This week, we spoke with Tori Rodriguez (IG @vtorigrace) to spark our inspiration and celebrate their individuality. Let’s see what makes this vibrant soul’s world go round.

Say high to Tori Rodriguez

Tori (they/them) is an actor and full-time student based in Philadelphia. A lover of all things vintage, this storyteller is strongly influenced by the late 60’s and early 70’s. Tori’s kinship for the bold and daring was curated at a young age.

Starting with thrift shopping, Tori was able to experiment and explore new retro looks and discover great vintage finds. Their love of bright colors, psychedelic prints and orange (lots of orange) has allowed them to hone in on their personal style, better expressing themselves.

PP: What sparked your passion for your retro style and how did that translate into acting?

Tori: My first influences were David Bowie as the Goblin King, Labyrinth (1986), Freddie Mercury, Prince, and Michael Jackson (specifically Remember the Time, a masterpiece). Not to mention, I watched the Austin Powers movies wayy too young… I’ve been in theatre since I was 10, always tagging along when my mom did makeup at our church’s plays. Eventually, I found myself onstage at a local playhouse, and I fell in love immediately. Fast forward to now, more than a decade later, I am in my senior year, finishing my BFA in Acting.
Vintage decor style
PP: How do you maintain your creativity and find inspiration during these wild times?

Tori: Before Covid, I often found myself saying yes to too many projects, resulting in burnout. I was constantly running around to rehearsals across the city, exhausting my creative, mental, and physical energy because I thought that my responsibility as an artist was to say yes to as many creative opportunities as possible.

But of course, 2020 had different plans; all live theatre was cancelled, and I found myself back in my small-town, childhood home for the rest of the semester, trying to learn and create on a platform that made it near impossible to be motivated to do so.

At first, (as was the case with nearly every other theater-artist I know) I was devastated. What was once an entirely collaborative experience had transformed into months of performing monologues to myself in various Zoom break-out rooms. I realized I had taken the magic of theater and the community that theater had provided me for granted, and I found my creativity at an all time low.

However, Zoom theater did force me to look internally and approach theater from an inside-out perspective. I feel lucky to have still been able to work on my craft, despite all the late night self-tapes even in the midst of a global pandemic. I ended up feeling more aware of my community than ever before because I had learned how to feel full and creative in its absence.

Yet, even when the work isn’t fueling my creativity, I find myself listening to music, and centering myself physically. This includes breathwork, stretches, and either CBD or a joint! Maybe it’s the art school training, but I’ve found a routine that really works for me. If I’m not feeling my most creative present self, I can realign and allow myself to open while also being grounded.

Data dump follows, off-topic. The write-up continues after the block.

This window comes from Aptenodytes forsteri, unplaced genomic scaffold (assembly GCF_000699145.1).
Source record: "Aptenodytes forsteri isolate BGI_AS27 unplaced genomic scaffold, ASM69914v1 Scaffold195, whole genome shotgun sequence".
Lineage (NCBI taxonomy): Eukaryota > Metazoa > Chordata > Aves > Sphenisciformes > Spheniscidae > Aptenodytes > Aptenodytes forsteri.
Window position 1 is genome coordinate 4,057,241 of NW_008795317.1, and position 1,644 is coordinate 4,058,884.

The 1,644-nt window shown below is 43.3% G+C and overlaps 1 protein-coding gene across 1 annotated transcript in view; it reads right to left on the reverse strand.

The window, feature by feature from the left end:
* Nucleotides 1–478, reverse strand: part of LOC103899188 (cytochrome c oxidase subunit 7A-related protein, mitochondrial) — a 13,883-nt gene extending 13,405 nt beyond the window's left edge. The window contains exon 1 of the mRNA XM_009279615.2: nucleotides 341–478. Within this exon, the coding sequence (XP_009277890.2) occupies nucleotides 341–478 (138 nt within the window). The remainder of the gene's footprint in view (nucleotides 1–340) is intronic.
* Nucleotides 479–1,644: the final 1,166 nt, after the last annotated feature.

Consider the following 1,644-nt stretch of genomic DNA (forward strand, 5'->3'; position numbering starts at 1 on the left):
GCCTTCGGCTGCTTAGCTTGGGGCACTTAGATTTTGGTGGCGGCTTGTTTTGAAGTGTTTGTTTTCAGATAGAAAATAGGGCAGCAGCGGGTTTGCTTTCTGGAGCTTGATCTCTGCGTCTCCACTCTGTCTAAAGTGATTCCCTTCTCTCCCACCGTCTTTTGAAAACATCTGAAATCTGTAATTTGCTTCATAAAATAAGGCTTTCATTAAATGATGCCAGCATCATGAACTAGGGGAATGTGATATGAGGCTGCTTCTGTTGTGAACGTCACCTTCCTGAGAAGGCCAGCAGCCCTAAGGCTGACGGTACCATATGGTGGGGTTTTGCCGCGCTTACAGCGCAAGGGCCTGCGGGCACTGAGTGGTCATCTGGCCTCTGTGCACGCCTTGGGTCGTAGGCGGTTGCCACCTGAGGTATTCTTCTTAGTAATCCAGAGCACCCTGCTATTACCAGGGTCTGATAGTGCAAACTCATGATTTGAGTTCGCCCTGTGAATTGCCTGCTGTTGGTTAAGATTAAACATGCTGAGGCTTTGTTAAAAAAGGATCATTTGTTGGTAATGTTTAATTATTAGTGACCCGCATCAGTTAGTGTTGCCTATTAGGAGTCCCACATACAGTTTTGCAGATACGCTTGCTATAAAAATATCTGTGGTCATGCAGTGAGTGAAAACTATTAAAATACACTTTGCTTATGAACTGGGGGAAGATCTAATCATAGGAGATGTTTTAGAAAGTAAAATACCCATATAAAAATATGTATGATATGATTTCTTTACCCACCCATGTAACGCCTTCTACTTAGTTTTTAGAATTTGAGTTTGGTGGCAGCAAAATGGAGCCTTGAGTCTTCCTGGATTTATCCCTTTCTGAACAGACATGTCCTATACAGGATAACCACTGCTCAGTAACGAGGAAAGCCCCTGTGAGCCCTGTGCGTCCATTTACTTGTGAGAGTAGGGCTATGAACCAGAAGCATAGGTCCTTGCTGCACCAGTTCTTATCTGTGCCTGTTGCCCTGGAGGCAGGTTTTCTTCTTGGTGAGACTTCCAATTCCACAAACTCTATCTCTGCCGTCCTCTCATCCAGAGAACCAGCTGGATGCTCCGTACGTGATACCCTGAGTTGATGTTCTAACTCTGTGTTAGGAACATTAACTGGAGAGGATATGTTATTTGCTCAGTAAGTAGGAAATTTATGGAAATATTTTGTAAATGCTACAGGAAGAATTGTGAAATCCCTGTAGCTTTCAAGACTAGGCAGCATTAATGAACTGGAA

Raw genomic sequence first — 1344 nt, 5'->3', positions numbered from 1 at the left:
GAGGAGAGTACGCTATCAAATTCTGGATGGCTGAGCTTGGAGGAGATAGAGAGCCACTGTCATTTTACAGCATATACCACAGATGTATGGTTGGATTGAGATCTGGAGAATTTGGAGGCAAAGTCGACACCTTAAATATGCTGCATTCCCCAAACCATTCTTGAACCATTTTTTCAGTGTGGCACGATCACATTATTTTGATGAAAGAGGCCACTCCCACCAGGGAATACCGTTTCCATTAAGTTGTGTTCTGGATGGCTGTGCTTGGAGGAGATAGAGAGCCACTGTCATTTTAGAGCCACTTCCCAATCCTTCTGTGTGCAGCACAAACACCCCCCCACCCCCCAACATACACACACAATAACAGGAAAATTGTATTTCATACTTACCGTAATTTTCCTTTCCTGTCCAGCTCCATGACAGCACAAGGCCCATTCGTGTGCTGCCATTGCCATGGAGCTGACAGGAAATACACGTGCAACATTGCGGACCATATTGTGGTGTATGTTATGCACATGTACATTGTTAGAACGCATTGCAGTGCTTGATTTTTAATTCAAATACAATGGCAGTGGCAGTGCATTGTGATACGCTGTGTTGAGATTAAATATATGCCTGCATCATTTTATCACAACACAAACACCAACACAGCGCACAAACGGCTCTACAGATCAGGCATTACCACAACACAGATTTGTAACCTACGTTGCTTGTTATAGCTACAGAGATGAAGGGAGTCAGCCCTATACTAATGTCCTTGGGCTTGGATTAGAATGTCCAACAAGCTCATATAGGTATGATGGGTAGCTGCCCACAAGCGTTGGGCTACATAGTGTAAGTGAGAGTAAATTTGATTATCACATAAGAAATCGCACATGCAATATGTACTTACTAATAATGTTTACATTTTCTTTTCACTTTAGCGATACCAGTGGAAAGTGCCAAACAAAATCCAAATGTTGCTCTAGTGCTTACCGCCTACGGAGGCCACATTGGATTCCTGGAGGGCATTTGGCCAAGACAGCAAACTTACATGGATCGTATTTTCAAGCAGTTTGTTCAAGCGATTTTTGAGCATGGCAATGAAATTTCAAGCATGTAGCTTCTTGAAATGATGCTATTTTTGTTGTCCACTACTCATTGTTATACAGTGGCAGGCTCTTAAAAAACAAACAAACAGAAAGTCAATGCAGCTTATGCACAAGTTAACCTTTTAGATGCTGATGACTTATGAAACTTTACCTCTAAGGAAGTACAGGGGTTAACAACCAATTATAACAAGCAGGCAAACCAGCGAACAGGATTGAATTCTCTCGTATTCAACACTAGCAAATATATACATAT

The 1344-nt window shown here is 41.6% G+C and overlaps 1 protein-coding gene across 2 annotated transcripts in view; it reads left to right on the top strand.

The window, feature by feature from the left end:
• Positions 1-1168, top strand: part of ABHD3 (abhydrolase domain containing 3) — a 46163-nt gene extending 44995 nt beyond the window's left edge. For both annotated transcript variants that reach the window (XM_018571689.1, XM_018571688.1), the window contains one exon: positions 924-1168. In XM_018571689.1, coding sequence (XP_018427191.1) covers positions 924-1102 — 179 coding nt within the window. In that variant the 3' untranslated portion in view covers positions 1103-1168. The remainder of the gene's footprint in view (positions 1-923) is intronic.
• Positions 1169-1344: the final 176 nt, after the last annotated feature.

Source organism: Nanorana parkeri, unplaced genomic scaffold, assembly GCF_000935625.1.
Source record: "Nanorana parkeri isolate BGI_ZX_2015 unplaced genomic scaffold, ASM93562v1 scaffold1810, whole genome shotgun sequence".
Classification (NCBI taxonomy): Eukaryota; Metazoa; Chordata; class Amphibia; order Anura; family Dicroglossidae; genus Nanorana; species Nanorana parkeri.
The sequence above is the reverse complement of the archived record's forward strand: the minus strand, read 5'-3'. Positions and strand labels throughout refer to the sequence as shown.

PP: What’s your favorite artist, song or playlist right now that inspires your work/creativity at home?

Tori: I’ve been LOVING making playlists. I'm most proud of my morning playlist, endearingly named “Wake N Bake” (though I listen to the playlist despite what my morning activities look like ;) ).  It has over 9 hours of folk, funk, and good ol’ fashioned classics that get my creative juices flowing for the day.
retro art
PP: What’s your favorite spot at your home and why?

Tori: As cliché as it sounds, my bed is truly my favorite place in my apartment. I am a person who treasures alone time, specifically at the end of a long day, and my bed is the perfect place to unwind. I have this fabulous gold velvet duvet cover and it makes me feel absolutely decadent.
70s home decor
PP: Do you have any home projects going on now?

Tori: Yes! I'm all about decorating my space with fun, vibrant vintage pieces. However, my roommates and I definitely were slacking a bit this past year with finishing up our home décor. We’re all working together to finally make this place feel fully like home with eclectic Facebook Marketplace finds, DIY projects, and little personal touches. You’ll probably catch the end result sometimes soon on my Instagram @vtorigrace :)
tori grace
PP: Where’s your Pot Plant in your home and what kind of conversations has it sparked?

Tori: My Pot Plant is right next to my bed, on a little 60’s nightstand, and it been the talk of the town! It is beautiful and eye-catching, even outshining my vast collection of indoor houseplants. My Pot Plant is a great way to start a conversation about the normalization of mj use, drug policy reform, and the disproportionate incarceration of POC on drug charges.
retro 60 style
PP: What was your first perception of weed, and what do you think about it now?

Tori: I never had any negative opinions about weed. My mom was born and raised in San Francisco. There was never any negative stigma being thrown at me. That is until you hit middle school and they require you to do the D.A.R.E. program. And you sign a waiver saying you’ll never smoke in your whole life… of course, being the little hippie that I was in high school that didn’t last.

At first, it was something fun to do with friends. That is until I developed my anxiety and depression. I began exploring spirituality, where my relationship with weed became a part of my practice and selfcare.

Now, I’m about to graduate college and weed is an essential part of my daily life. Yes, it’s still something fun to do, and I’ve created amazing relationships from just handing out a joint; but, it has become such a valuable part of my routine as a creative and as a human. I find myself being more energized, more focused, able to be open and honest in my creativity.